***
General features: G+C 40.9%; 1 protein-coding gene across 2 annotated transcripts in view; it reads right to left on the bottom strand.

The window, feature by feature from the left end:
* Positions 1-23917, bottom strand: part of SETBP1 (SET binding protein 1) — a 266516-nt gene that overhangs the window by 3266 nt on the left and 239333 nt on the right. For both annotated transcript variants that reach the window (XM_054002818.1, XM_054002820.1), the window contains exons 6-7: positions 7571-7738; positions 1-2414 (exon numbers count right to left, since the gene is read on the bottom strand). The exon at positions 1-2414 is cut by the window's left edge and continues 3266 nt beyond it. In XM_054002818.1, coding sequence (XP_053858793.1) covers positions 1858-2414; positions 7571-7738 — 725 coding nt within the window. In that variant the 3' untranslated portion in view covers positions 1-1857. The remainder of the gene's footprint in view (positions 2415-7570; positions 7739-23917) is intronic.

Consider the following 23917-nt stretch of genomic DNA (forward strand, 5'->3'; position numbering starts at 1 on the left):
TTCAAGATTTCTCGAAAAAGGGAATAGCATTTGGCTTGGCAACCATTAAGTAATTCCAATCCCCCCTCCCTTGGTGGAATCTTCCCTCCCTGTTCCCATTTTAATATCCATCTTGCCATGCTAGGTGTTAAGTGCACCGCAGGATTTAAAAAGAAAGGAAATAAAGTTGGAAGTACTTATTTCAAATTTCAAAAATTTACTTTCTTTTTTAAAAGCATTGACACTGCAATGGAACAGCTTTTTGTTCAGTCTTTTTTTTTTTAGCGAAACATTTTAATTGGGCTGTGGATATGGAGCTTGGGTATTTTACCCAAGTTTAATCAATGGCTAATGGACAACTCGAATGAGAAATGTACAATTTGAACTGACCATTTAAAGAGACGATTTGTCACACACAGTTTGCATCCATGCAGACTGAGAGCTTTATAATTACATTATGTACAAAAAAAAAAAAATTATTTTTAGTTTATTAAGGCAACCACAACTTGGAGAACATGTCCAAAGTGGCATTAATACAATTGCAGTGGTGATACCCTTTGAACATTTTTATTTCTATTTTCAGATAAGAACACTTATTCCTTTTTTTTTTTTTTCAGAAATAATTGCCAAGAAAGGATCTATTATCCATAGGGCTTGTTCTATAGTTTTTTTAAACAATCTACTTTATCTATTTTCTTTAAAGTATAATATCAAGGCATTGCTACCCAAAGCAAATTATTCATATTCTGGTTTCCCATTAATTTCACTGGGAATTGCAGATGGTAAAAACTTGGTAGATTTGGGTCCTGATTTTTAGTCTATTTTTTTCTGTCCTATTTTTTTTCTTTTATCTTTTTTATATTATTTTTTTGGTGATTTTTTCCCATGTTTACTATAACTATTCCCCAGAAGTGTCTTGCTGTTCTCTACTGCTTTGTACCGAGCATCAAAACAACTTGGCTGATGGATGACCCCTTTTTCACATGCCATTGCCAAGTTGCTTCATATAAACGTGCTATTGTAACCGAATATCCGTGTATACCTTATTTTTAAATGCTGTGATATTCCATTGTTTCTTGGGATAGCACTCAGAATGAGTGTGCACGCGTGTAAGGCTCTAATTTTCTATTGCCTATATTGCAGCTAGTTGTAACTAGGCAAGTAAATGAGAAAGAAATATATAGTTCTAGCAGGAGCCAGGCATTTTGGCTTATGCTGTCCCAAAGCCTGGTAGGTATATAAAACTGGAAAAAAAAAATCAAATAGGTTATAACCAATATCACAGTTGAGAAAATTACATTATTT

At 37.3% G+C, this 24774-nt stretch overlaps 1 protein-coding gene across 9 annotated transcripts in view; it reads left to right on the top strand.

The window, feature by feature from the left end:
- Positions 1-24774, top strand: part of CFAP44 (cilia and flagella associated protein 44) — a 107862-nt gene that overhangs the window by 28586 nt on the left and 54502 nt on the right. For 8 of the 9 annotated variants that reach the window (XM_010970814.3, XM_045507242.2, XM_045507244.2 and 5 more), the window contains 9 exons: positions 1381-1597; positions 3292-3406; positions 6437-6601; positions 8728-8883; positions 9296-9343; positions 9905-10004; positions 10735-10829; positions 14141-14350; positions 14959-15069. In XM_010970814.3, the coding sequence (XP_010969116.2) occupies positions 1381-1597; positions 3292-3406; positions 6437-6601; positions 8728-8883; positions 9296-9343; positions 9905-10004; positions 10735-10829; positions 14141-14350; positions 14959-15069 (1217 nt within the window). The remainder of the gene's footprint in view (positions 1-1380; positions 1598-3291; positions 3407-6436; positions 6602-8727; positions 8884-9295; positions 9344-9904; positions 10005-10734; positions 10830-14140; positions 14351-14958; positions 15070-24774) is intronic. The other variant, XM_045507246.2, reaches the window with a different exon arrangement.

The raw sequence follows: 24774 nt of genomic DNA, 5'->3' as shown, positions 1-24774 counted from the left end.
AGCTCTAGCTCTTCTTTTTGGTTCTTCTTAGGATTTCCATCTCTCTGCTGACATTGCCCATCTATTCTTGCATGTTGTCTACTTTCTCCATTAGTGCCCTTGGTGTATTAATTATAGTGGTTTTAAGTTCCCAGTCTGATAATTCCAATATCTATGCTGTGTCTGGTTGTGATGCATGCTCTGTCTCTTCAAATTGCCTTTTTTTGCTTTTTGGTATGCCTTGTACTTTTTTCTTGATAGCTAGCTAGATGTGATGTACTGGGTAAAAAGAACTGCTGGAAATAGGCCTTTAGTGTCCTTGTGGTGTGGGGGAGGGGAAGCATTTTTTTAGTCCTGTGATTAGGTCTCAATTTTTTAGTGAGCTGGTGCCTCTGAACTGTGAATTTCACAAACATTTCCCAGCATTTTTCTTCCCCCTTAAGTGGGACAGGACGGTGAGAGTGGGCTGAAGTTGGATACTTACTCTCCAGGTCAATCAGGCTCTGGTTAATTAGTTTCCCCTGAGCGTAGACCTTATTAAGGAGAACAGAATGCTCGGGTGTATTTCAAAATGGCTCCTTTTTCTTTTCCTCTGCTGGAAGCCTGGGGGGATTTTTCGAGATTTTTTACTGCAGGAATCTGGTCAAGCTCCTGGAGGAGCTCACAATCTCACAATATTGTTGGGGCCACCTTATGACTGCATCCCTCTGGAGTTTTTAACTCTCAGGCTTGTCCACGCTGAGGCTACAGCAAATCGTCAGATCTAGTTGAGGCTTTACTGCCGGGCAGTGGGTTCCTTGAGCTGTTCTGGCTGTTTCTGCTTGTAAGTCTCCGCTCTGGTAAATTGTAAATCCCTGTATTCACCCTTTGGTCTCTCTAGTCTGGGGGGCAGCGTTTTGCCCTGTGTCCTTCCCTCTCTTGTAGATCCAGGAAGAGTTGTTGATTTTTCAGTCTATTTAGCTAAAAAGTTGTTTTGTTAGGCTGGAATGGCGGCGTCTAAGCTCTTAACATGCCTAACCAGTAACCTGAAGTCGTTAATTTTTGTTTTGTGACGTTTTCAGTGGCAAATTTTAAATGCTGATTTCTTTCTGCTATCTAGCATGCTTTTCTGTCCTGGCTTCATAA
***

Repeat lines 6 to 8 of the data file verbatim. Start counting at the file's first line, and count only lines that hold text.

At 37.3% G+C, this 24774-nt stretch overlaps 1 protein-coding gene across 9 annotated transcripts in view; it reads left to right on the top strand.

The window, feature by feature from the left end:
- Positions 1-24774, top strand: part of CFAP44 (cilia and flagella associated protein 44) — a 107862-nt gene that overhangs the window by 28586 nt on the left and 54502 nt on the right. For 8 of the 9 annotated variants that reach the window (XM_010970814.3, XM_045507242.2, XM_045507244.2 and 5 more), the window contains 9 exons: positions 1381-1597; positions 3292-3406; positions 6437-6601; positions 8728-8883; positions 9296-9343; positions 9905-10004; positions 10735-10829; positions 14141-14350; positions 14959-15069. In XM_010970814.3, the coding sequence (XP_010969116.2) occupies positions 1381-1597; positions 3292-3406; positions 6437-6601; positions 8728-8883; positions 9296-9343; positions 9905-10004; positions 10735-10829; positions 14141-14350; positions 14959-15069 (1217 nt within the window). The remainder of the gene's footprint in view (positions 1-1380; positions 1598-3291; positions 3407-6436; positions 6602-8727; positions 8884-9295; positions 9344-9904; positions 10005-10734; positions 10830-14140; positions 14351-14958; positions 15070-24774) is intronic. The other variant, XM_045507246.2, reaches the window with a different exon arrangement.